Monitoring snow leopards is a demanding task. Researchers must brave steep peaks and harsh, snowy conditions to collect data over long periods of time, sometimes walking and skiing hundreds of miles during one expedition. It’s important work, though, especially in the Eastern Sayan Ridge—key snow leopard habitat that’s been poorly studied due to its remoteness.
Without an accurate count of the world’s snow leopard populations, explains Karnaukhov, protecting the species in the long-term will be incredibly difficult.
In 2015, WWF-Russia developed a new scientific method for counting and monitoring these elusive cats. Created in partnership with New York University and the Snow Leopard Conservancy, the method, called Snow Leopard Grid, combines computer modeling with in-the-field observations to help researchers better analyze the data they collect, such as poaching levels and population densities.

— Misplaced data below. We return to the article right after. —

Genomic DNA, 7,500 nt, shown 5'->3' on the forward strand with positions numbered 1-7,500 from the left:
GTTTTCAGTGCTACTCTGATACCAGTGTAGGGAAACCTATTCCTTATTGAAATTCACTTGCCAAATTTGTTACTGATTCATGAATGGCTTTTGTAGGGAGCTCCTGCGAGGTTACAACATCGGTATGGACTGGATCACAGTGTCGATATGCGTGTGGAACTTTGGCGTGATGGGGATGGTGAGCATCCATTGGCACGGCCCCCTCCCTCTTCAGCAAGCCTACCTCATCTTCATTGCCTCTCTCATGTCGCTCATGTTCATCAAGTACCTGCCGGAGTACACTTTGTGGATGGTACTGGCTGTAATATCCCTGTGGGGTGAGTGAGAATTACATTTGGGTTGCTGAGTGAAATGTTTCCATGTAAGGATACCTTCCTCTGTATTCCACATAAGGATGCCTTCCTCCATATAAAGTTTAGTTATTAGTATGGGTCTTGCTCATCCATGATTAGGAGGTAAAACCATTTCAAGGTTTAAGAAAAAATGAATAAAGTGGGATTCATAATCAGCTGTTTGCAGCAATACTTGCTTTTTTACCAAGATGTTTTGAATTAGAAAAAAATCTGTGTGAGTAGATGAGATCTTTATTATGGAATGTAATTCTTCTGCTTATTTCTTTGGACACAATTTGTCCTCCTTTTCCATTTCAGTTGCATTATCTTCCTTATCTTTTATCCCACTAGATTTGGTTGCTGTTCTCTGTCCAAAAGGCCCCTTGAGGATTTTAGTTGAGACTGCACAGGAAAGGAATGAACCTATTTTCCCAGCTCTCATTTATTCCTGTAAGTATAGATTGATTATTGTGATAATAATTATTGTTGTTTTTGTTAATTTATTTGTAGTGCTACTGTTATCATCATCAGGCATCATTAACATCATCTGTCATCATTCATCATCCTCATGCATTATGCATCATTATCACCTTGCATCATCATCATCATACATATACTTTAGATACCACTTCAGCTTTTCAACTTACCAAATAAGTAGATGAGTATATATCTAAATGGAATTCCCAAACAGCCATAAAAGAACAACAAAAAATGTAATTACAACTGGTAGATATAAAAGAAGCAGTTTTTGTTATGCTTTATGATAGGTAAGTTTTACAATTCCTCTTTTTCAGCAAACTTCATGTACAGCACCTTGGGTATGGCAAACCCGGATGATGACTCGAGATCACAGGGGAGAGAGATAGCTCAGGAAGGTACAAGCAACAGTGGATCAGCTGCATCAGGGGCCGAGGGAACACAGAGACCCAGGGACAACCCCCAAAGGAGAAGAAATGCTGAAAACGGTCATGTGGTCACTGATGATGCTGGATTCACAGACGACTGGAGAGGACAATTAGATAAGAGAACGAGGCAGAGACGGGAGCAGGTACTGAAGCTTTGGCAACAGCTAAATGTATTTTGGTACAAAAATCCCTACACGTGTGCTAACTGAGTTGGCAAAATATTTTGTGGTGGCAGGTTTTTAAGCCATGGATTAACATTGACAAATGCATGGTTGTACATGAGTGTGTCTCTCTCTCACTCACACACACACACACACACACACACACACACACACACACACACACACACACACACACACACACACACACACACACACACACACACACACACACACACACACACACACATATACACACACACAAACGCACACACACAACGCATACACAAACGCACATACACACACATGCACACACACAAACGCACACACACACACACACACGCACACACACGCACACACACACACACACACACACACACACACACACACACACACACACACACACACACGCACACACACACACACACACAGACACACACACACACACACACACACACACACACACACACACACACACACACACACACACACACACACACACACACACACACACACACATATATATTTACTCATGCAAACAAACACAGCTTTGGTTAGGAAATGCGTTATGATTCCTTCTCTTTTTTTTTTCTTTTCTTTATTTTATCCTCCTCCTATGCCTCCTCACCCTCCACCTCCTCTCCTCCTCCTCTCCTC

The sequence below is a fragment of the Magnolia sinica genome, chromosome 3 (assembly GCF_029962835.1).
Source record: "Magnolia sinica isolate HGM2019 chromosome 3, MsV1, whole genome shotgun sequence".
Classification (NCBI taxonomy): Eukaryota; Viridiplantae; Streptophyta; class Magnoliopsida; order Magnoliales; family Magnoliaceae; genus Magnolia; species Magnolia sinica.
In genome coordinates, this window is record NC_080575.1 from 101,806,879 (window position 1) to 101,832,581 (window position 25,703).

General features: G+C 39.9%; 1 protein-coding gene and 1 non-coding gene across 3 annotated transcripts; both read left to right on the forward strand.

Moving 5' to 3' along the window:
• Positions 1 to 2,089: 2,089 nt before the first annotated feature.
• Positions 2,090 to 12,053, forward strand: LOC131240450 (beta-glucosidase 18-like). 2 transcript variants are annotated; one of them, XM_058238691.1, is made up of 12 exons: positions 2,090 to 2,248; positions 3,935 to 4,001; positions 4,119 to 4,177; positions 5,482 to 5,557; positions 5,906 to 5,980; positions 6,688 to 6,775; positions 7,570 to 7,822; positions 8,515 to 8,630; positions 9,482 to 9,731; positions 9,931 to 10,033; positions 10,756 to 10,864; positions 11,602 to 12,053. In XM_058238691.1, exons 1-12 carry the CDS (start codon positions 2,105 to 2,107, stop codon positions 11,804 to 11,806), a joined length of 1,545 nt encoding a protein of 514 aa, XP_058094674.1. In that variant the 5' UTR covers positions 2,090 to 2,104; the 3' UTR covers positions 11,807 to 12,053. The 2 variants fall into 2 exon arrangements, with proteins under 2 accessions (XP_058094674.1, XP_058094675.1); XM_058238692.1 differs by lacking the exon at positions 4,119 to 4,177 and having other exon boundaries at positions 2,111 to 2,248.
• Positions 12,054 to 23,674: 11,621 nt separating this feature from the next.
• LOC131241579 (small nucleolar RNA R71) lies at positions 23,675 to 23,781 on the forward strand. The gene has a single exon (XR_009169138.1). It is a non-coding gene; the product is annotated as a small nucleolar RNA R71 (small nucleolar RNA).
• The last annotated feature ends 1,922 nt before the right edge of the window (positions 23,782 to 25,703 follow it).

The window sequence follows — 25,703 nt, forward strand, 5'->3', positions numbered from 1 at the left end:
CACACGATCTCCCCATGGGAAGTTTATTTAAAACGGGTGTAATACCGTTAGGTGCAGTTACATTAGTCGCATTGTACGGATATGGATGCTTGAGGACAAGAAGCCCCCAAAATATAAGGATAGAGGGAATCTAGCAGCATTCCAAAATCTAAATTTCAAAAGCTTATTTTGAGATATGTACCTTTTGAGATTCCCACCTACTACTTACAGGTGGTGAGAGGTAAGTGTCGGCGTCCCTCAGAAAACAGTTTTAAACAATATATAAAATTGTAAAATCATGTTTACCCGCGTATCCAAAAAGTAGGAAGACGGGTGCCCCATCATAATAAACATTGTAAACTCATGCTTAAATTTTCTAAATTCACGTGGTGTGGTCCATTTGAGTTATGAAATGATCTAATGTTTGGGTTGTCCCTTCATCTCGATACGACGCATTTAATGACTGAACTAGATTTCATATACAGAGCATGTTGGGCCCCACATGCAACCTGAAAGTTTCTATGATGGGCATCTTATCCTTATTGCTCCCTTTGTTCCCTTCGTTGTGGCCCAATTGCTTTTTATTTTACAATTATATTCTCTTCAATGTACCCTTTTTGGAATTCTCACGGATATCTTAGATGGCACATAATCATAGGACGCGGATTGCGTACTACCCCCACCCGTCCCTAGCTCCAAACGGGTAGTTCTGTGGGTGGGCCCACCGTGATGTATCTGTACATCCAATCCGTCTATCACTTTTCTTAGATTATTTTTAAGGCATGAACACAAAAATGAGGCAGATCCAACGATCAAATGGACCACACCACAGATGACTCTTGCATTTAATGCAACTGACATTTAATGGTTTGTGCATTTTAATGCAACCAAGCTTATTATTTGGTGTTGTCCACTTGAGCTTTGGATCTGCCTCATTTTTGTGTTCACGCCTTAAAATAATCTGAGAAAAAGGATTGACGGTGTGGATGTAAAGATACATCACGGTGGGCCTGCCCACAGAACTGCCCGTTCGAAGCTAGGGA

Much of that information comes from camera traps that are carefully placed throughout snow leopard habitat. These special cameras send messages that allow researchers to track snow leopards as they move across the landscape, as well as to prevent poaching incidents in protected areas.
WWF is now working to expand its monitoring efforts to other snow leopard range countries, including Kyrgyzstan and Tajikistan. With a greater understanding of where and how many snow leopards exist, we’ll be better equipped to develop landscape-level land management plans aimed at conserving critical snow leopard habitat and trans-boundary wildlife corridors. We’ll also be able to scale up anti-poaching initiatives, making sure that these “ghosts of the mountain” can live in harmony with local people and communities.
Originally posted 2018-10-04 12:00:00.